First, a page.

BREAST CANCER

A Day In the Life of a Stage IV Breast Cancer Patient

Wow, was I Wrong
An Oncology Floor at 2:45 a.m.
By Leah Taylor

BC (before cancer), I had a lot of preconceived notions about life with cancer. I thought it was all chaos and drama and scary and sad. Wow, was I wrong.

Those times I can’t sleep on an oncology floor, due to pain, or nausea, or an over thinking mind, or a “code whatever” on the intercom, or those relantless IV pole beeps, I use distraction as a form of coping. What follows is a few glimpses of 2:45 a.m. on an oncology floor.

This morning, I walked to the ice machine to add to my bottomless cup of ginger ale. I took a picture of outside the waiting room window. Downtown Ft. Worth is on the right side.

Oncology Lobby Window – October 30, 2018 @ 2:45 a.m.

There is a lot of info hanging on the walls of the oncology floor. September was Lymphoma Awareness month. Oddly, I see only one mention of breast cancer. I am grateful as I am quite aware of breast cancer, thank you.

There is a framed saying hanging on a lobby pole. I think it catches the powerful essence of those that work in the Oncology Floor.

One of the first pictures I noticed as I was being admitted to this floor is beautiful. My shaking hands and terrible focusing don’t do it justice.

Hope Picture

Returning to my room, the nursing staff are in with patients tending to needs or writing notes in their computers. I notice the hall looks very quiet and it is relatively quiet. Staff speaks in hushed tones. Beeps are intermittent. Oxygen flows in some rooms with relentless low keyed hissing. There is no chaos, no drama, and nothing is scary.

The next picture is my bed. This has been my bed since Thursday afternoon, October 25, 2018.

An Oncology bed at 2:45 a.m.

The next is a pic of my view since admission.

Another view from my bed. Kathy Lee and Hoda are shown again at 2:00 a.m. in the DFW area. You get to know these things if you can’t sleep much.

You see, this is what my reality was on October 30th, 2018 at around 2:45 a.m. It has been relatively the same since my admission last Thurday.  Some nights have involved more pain and more intervention to help control the pain. Most nights have included supportive discussions with staff. They have been very helpful.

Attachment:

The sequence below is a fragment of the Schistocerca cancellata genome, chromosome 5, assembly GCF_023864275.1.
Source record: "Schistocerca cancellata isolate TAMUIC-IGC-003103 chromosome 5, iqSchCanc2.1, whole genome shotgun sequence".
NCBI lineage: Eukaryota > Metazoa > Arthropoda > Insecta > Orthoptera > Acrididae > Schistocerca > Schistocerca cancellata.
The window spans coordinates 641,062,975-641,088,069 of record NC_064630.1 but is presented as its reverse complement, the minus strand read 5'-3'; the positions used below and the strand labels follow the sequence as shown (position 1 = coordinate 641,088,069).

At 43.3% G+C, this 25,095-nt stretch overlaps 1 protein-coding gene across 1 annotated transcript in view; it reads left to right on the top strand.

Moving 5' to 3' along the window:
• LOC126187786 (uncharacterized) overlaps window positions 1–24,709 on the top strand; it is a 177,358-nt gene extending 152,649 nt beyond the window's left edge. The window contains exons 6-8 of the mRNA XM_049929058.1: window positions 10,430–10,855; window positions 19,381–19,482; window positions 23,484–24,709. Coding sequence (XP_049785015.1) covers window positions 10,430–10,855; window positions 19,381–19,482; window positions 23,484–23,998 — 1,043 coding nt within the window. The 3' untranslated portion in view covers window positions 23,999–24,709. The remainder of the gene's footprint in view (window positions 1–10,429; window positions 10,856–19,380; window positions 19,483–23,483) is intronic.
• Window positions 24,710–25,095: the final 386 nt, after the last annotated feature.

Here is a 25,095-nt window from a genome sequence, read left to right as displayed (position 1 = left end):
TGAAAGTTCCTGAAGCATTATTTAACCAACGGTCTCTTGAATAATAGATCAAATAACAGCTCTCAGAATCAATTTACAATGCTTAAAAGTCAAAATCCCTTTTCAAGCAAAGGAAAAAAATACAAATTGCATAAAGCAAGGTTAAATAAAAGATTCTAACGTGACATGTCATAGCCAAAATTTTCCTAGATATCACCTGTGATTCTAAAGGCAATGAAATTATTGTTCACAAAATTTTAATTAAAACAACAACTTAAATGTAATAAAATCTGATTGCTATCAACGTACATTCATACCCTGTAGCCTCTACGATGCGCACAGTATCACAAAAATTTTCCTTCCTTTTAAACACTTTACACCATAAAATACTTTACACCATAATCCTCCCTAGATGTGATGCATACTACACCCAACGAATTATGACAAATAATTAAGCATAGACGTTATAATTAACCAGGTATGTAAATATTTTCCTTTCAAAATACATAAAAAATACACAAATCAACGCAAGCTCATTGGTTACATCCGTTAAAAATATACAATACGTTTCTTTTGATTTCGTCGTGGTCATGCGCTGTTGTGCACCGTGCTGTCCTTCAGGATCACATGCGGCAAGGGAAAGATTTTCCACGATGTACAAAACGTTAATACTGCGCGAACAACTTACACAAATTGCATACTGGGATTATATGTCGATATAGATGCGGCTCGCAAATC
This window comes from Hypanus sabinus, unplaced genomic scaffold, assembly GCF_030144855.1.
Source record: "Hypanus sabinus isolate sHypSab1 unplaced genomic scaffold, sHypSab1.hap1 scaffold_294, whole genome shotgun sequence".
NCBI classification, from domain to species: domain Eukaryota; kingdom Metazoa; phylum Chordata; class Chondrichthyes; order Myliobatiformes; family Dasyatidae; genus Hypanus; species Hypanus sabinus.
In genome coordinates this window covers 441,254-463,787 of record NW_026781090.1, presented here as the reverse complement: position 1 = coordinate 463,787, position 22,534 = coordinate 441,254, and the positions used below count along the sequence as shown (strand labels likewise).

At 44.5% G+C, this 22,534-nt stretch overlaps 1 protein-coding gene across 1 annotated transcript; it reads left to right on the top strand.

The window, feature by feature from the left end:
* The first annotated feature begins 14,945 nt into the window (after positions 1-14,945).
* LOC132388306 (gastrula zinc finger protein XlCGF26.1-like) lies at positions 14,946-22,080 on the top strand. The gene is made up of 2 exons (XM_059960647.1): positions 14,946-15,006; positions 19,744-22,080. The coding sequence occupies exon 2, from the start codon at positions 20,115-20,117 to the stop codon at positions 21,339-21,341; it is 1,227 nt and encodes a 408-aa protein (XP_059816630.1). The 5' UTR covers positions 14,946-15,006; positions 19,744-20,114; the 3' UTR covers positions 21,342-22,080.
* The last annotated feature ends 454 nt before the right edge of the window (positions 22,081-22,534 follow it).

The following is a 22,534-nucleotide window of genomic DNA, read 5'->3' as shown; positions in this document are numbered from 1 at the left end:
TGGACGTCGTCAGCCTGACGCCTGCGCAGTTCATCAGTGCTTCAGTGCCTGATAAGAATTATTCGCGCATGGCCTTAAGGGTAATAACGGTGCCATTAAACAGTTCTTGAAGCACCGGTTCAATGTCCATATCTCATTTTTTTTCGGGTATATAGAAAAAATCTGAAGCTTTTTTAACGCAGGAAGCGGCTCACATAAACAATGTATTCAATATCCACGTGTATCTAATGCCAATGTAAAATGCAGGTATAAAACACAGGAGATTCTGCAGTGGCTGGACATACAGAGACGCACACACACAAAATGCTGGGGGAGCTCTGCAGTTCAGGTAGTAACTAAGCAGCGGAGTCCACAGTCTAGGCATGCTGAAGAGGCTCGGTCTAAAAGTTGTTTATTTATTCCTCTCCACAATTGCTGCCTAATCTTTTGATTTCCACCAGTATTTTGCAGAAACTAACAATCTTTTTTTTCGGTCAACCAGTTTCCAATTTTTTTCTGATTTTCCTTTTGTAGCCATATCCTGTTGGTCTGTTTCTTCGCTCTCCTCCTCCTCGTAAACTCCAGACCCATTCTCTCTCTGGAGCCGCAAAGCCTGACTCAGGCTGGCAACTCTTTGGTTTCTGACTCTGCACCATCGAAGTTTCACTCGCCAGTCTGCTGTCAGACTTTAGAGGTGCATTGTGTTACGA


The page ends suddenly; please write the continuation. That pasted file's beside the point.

The previous night I heard many “code blue” alerts over the loud speaker for a cardiac floor. Those alerts indicate to me that an admission on the cardiac floor must be quite different to an oncology admission.

This is not scary to me. It can be monotonous but I have been treated very well and feel grateful for a team that is professional and compassionate. I do hope to be home soon and blogging from there. Prayers appreciated.

Just a side note: I do know about the terrible news happening in the world outside of cancer. I do know about the upcoming vote. I know about the devisive political climate. I know about the terrible synagogue shooting. I know about the plane crash. I am aware of these things. But, my situation demands as much of my focus as possible. This isn’t narcissism. This is self preservation. That is one nonnegotiable in a cancer situation. A patient must learn to tune out a lot of things to keep focused on the health issues demanding attention.

There it is, with intentionally slightly out of focus pictures as proof they are real.

Real contentment must come from within. You and I cannot change or control the world around us, but we can change and control the world within us.”

Warren Wiersbe

2 Comments

  • Phaedra Dyke

    That “magical” insomniac’s hour of 230am plagues me also!
    Your comment about knowing what’s going on in the outside world but energies going into managing your health rang so true. I sometimes feel so selfish or unempathetic foucussing on my body but just dont have the strength for it all so thank you for normalising this state of mind.

    • Leeza Long

      You are so welcome. First aid training demands we help ourselves first. Sometimes we must force the world out to stay sane. No explanation necessary. Thanks for the feedback.

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